Type in your intersection or address, and it’ll spit out a map marked with nearby ice cream shops. For ice cream purists who wish only to patronize local establishments (aka picky yuppies such as myself), you can filter out chains and fro-yo. The data comes from the foursquare and Yelp APIs and New York City restaurant inspection records. That’s cool and all, but the data contains some questionable results.

For example, putting in my intersection (please don’t stalk me) shows three nearby shops. Neither the red cone nor the purple cone are actually ice cream shops. The green cone is a Baskin-Robbins, so that’s accurate. But for some reason, the Baskin-Robbins on 145th Street and Broadway didn’t show up, possibly because it’s also a Dunkin’ Donuts.

At least four results in my vicinity? It's a sad lie. Harlem is actually an ice cream desert.
Here is a map of lies. Harlem is actually an ice cream desert.

 

Regardless of the false positives, props to WNYC for making this delightful widget. It has shown me that 1) there is demand for tools that display data about ice cream and 2) the data needs to be refined and curated. Therefore, I declare that this Ice Cream Radar has not rendered my ice cream directory project redundant. There is great value and utility in content curation and deep storytelling. And that’s what I plan to offer with my version of an ice cream radar.

New Opening: 10Below Serves Made-to-Order Ice Cream in Chinatown

It’s not too often that a net-new ice cream shop opens in New York City. There are, however, plenty of  openings for new locations of existing stores/stands/brands; see Van Leeuwen, Davey’s, MilkMaid, and Ice & Vice in 2015 alone.  So it’s exciting news that a new shop, 10Below, opened July 18 in Chinatown on Mott Street—right around the corner from Chinatown Ice Cream Factory.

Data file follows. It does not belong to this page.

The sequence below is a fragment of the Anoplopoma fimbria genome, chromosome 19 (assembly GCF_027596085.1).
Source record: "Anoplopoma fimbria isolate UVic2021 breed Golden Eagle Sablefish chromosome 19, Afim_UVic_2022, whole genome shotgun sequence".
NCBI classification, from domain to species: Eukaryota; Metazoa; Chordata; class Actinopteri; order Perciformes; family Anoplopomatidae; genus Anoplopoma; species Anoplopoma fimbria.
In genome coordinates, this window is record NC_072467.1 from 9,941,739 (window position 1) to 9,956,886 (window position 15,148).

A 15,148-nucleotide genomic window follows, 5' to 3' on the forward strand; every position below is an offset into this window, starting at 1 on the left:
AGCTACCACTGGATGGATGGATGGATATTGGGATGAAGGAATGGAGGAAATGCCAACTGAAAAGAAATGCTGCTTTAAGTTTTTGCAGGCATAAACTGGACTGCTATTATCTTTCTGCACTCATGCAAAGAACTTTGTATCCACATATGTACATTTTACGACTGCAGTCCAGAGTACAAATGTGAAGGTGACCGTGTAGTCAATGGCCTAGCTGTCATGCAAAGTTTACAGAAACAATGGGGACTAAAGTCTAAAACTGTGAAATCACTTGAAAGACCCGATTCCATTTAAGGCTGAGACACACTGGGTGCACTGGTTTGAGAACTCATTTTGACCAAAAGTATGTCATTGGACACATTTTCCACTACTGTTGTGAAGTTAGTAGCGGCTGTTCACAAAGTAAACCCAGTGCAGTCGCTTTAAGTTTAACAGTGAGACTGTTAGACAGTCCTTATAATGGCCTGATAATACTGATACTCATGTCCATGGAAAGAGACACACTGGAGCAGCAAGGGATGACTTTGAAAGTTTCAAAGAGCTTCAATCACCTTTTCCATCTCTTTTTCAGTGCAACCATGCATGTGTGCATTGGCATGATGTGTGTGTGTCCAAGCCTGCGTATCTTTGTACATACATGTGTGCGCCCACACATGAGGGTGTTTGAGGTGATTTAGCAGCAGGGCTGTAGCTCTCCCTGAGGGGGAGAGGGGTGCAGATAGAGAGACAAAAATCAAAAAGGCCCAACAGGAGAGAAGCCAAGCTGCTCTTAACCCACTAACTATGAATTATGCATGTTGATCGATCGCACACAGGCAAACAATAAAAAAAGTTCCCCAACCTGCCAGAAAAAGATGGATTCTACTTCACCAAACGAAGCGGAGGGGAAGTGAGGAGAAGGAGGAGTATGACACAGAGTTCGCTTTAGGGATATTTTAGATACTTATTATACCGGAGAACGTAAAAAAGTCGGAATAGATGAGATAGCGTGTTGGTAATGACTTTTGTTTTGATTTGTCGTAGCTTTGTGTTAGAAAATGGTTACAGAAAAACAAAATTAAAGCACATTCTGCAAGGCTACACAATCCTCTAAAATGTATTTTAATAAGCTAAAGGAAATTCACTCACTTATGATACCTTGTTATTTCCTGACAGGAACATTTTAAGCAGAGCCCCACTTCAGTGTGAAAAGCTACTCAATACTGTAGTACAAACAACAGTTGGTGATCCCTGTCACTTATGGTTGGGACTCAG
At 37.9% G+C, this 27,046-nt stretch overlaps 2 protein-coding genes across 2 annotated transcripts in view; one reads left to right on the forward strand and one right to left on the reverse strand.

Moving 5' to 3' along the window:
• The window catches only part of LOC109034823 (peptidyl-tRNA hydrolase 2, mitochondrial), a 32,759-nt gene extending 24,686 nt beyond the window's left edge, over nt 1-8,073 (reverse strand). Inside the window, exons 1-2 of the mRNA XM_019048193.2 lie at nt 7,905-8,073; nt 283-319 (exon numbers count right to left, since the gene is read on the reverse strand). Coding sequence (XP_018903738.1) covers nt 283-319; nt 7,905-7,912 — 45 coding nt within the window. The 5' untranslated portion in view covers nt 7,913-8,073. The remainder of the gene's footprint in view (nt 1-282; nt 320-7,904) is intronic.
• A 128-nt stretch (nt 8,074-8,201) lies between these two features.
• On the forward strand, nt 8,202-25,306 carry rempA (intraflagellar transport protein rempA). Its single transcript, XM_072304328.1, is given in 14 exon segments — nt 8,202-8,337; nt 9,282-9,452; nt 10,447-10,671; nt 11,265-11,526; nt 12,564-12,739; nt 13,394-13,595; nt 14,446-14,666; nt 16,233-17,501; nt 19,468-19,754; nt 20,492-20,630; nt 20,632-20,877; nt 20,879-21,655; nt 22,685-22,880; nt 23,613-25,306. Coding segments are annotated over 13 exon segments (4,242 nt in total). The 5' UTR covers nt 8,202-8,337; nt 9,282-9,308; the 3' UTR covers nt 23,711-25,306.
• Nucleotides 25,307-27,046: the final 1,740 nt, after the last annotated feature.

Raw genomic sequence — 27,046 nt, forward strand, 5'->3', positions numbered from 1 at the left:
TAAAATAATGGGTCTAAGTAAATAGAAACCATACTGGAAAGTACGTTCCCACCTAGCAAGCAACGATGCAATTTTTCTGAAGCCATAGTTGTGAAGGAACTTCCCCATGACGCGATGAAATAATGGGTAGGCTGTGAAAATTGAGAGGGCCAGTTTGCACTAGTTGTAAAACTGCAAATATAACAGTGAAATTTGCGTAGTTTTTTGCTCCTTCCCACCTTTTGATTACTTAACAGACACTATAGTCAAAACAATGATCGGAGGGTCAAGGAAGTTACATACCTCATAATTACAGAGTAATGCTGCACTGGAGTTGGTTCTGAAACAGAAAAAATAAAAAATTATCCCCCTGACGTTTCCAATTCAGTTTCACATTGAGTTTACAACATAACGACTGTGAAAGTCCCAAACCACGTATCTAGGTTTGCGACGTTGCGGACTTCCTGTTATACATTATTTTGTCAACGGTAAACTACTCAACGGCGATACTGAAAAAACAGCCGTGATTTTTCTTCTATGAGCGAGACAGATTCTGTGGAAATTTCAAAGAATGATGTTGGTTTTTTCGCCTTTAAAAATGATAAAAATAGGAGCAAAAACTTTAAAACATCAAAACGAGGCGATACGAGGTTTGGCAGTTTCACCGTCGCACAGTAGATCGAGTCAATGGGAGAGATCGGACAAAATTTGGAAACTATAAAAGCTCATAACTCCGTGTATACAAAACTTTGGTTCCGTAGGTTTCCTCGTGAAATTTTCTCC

According to the New York Times and the 10Below website,  they’re serving “Thai-inspired ice cream rolls” that are made-to-order. The ice cream base is poured onto a -10°F metal plate, mix-ins are added, and in a minute or two it’s frozen enough to be scraped into a roll shape.

I’ve never heard of this style of ice cream-making before, but I’m intrigued. It sounds a bit like a mash-up of San Francisco’s Smitten Ice Cream, where liquid nitrogen freezes the base in a sci-fi-looking blender, and  Cold Stone Creamery/Marble Slab, two mega-chains that slap already-frozen ice cream and mix-ins around on a granite stone before scraping it into a cup or cone. The novelty of freshly frozen ice cream, plus the roll shape, are sure to help 10Below stand out in an area of Manhattan that is already dense with A-list scoop shops.

Personally, I’m not a huge fan of made-to-order ice cream because it has a very soft texture, similar to that of soft-serve. But it’s guaranteed to be fresh and smooth, and good flavors/mix-ins will go a long way in making up for the texture (I know for many, the texture of soft-serve is a good thing). Judging by the line on their opening day, they’re going to do alright:

New Yorkers love ice cream, and they love standing in line for things. Standing in line for ice cream? Heaven. (via 10Below)
New Yorkers love ice cream, and they love standing in line for things. Standing in line for ice cream? Heaven. (via 10Below)

Uber’s Most Effective Charm Offensive, #UberIceCream, Is Happening Friday 7/24

Another summer, another #UberIceCream promotion. Today, July 24, from 11 a.m. to 3 p.m., Uber users all over the world will be able to order local ice cream through the UberEATS feature of the app. It’s a great day to be a New Yorker, because “local” ice cream for us means Ample Hills!

Push Button Tap Phone, Receive Bacon Ice Cream. (Next year I promise to try harder in Photoshop.)